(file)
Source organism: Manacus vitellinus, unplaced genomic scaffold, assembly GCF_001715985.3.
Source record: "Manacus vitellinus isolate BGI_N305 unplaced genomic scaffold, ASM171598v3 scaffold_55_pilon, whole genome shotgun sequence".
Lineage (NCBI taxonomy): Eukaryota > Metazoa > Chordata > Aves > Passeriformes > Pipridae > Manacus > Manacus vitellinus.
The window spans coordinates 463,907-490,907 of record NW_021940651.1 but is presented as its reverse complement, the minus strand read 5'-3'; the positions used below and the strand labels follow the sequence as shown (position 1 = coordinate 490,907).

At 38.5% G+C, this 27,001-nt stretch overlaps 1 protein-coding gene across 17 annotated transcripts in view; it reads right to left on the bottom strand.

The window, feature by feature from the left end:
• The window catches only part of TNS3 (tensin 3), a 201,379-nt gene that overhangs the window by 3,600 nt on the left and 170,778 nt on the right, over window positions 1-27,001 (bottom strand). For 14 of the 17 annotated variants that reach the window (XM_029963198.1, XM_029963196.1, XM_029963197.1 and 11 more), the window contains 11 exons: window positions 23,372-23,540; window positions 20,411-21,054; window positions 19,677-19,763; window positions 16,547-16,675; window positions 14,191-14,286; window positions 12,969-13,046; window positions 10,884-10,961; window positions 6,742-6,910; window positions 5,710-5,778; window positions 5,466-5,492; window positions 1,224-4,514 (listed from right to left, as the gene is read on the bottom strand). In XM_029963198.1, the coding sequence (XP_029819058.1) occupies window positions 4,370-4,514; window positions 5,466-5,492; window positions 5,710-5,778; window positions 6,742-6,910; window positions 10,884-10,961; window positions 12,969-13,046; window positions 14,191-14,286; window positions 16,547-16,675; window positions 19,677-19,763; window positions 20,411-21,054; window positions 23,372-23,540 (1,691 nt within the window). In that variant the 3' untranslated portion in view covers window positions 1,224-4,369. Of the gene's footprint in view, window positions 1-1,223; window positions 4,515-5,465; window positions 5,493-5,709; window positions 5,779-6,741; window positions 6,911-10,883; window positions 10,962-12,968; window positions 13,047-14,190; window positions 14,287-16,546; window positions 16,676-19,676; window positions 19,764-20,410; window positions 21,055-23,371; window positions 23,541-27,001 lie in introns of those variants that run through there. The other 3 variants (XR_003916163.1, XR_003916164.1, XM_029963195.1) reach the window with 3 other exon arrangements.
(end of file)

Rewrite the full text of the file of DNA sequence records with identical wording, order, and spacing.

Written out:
Source organism: Manacus vitellinus, unplaced genomic scaffold, assembly GCF_001715985.3.
Source record: "Manacus vitellinus isolate BGI_N305 unplaced genomic scaffold, ASM171598v3 scaffold_55_pilon, whole genome shotgun sequence".
Lineage (NCBI taxonomy): Eukaryota > Metazoa > Chordata > Aves > Passeriformes > Pipridae > Manacus > Manacus vitellinus.
The window spans coordinates 463,907-490,907 of record NW_021940651.1 but is presented as its reverse complement, the minus strand read 5'-3'; the positions used below and the strand labels follow the sequence as shown (position 1 = coordinate 490,907).

At 38.5% G+C, this 27,001-nt stretch overlaps 1 protein-coding gene across 17 annotated transcripts in view; it reads right to left on the bottom strand.

The window, feature by feature from the left end:
• The window catches only part of TNS3 (tensin 3), a 201,379-nt gene that overhangs the window by 3,600 nt on the left and 170,778 nt on the right, over window positions 1-27,001 (bottom strand). For 14 of the 17 annotated variants that reach the window (XM_029963198.1, XM_029963196.1, XM_029963197.1 and 11 more), the window contains 11 exons: window positions 23,372-23,540; window positions 20,411-21,054; window positions 19,677-19,763; window positions 16,547-16,675; window positions 14,191-14,286; window positions 12,969-13,046; window positions 10,884-10,961; window positions 6,742-6,910; window positions 5,710-5,778; window positions 5,466-5,492; window positions 1,224-4,514 (listed from right to left, as the gene is read on the bottom strand). In XM_029963198.1, the coding sequence (XP_029819058.1) occupies window positions 4,370-4,514; window positions 5,466-5,492; window positions 5,710-5,778; window positions 6,742-6,910; window positions 10,884-10,961; window positions 12,969-13,046; window positions 14,191-14,286; window positions 16,547-16,675; window positions 19,677-19,763; window positions 20,411-21,054; window positions 23,372-23,540 (1,691 nt within the window). In that variant the 3' untranslated portion in view covers window positions 1,224-4,369. Of the gene's footprint in view, window positions 1-1,223; window positions 4,515-5,465; window positions 5,493-5,709; window positions 5,779-6,741; window positions 6,911-10,883; window positions 10,962-12,968; window positions 13,047-14,190; window positions 14,287-16,546; window positions 16,676-19,676; window positions 19,764-20,410; window positions 21,055-23,371; window positions 23,541-27,001 lie in introns of those variants that run through there. The other 3 variants (XR_003916163.1, XR_003916164.1, XM_029963195.1) reach the window with 3 other exon arrangements.